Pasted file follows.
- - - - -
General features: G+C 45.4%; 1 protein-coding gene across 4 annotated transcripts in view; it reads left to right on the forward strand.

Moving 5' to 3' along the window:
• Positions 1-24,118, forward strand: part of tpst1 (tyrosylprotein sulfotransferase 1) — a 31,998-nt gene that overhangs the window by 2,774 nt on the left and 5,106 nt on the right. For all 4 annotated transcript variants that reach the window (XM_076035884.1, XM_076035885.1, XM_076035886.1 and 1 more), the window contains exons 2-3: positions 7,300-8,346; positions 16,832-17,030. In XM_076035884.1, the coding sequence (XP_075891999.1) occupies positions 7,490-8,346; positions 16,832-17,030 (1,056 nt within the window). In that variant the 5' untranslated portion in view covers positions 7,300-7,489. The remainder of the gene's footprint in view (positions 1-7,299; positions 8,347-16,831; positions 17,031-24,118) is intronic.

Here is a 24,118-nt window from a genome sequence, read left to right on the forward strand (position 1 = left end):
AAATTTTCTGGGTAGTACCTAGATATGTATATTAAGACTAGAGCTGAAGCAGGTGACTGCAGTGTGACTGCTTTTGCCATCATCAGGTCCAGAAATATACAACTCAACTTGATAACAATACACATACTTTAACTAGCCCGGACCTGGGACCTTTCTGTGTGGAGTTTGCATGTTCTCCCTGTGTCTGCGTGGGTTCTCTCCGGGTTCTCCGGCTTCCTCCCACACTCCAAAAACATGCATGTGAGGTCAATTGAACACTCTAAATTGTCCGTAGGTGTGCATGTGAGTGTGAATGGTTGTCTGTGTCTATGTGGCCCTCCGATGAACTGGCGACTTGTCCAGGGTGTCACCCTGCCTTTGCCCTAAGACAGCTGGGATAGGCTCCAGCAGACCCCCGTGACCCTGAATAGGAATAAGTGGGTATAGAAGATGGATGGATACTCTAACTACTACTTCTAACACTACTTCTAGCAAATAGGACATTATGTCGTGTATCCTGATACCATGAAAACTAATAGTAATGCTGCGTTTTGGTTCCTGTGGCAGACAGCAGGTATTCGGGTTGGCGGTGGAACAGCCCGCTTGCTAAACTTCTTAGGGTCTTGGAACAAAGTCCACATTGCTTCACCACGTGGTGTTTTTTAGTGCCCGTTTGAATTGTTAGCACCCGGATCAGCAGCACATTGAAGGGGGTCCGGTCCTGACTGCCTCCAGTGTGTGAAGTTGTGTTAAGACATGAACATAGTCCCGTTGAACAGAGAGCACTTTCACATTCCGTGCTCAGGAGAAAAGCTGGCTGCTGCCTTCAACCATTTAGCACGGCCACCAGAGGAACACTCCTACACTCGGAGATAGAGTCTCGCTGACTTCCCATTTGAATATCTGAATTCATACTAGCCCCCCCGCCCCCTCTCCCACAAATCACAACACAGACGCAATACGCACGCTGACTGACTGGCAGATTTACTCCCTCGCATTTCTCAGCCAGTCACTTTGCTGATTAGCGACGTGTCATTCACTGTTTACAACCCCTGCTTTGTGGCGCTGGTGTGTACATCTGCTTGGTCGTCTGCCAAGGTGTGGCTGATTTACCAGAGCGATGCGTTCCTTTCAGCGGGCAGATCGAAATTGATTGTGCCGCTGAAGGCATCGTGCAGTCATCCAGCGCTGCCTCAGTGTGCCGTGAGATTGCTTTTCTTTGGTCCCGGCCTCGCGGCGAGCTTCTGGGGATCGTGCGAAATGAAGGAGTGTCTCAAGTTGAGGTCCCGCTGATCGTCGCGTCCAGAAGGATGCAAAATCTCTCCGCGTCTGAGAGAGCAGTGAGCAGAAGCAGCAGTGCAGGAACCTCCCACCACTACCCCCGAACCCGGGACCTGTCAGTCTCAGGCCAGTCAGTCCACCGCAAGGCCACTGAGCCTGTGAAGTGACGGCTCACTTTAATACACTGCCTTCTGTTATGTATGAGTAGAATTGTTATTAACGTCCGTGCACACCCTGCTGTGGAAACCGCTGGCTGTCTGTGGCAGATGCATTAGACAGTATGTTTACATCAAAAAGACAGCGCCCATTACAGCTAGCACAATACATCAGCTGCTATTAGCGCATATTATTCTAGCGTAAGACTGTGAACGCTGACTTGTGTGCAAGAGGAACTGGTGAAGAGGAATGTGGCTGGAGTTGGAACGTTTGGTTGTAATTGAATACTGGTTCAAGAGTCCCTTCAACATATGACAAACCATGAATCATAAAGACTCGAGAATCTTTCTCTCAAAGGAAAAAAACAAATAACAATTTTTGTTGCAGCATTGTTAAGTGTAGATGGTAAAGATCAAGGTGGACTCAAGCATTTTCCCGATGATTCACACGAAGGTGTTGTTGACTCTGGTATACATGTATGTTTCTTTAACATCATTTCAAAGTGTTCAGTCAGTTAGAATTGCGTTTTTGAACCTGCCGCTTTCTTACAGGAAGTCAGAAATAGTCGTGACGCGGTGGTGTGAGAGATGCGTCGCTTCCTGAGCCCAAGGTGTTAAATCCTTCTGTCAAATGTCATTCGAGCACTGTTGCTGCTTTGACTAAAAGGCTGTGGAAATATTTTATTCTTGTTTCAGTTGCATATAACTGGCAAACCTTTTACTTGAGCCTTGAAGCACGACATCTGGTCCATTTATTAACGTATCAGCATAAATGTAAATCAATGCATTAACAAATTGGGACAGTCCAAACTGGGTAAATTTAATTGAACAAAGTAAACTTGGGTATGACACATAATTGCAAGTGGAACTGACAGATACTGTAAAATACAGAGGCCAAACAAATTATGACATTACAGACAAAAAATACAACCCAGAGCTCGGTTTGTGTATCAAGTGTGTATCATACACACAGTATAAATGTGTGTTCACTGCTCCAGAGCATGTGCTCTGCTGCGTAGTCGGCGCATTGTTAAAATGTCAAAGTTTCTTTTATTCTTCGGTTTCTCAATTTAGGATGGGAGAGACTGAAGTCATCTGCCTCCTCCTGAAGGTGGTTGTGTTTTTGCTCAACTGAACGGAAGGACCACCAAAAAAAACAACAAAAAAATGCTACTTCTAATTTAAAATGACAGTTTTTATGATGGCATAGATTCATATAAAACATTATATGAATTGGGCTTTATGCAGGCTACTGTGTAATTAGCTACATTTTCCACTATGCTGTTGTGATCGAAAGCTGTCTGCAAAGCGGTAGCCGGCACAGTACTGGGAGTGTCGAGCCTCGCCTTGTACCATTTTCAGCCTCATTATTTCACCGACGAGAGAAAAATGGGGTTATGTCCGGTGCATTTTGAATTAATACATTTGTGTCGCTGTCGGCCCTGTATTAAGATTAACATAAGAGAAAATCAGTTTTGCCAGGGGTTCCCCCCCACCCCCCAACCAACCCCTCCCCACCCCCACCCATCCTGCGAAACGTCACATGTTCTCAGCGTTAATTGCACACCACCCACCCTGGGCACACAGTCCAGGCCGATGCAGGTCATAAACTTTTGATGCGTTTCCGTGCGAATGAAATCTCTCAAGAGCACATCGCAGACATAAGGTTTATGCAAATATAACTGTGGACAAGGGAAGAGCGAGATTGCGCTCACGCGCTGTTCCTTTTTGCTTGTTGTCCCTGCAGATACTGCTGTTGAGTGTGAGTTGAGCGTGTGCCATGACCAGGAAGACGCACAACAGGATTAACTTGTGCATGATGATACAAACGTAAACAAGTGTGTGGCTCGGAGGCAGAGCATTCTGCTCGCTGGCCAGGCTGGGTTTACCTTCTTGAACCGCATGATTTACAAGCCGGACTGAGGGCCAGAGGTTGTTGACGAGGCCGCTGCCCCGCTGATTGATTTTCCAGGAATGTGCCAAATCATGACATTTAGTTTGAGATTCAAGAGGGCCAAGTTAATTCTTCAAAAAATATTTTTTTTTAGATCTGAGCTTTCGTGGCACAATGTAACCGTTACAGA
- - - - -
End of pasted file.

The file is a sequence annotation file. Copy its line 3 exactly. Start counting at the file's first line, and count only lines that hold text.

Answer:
• Positions 1-24,118, forward strand: part of tpst1 (tyrosylprotein sulfotransferase 1) — a 31,998-nt gene that overhangs the window by 2,774 nt on the left and 5,106 nt on the right. For all 4 annotated transcript variants that reach the window (XM_076035884.1, XM_076035885.1, XM_076035886.1 and 1 more), the window contains exons 2-3: positions 7,300-8,346; positions 16,832-17,030. In XM_076035884.1, the coding sequence (XP_075891999.1) occupies positions 7,490-8,346; positions 16,832-17,030 (1,056 nt within the window). In that variant the 5' untranslated portion in view covers positions 7,300-7,489. The remainder of the gene's footprint in view (positions 1-7,299; positions 8,347-16,831; positions 17,031-24,118) is intronic.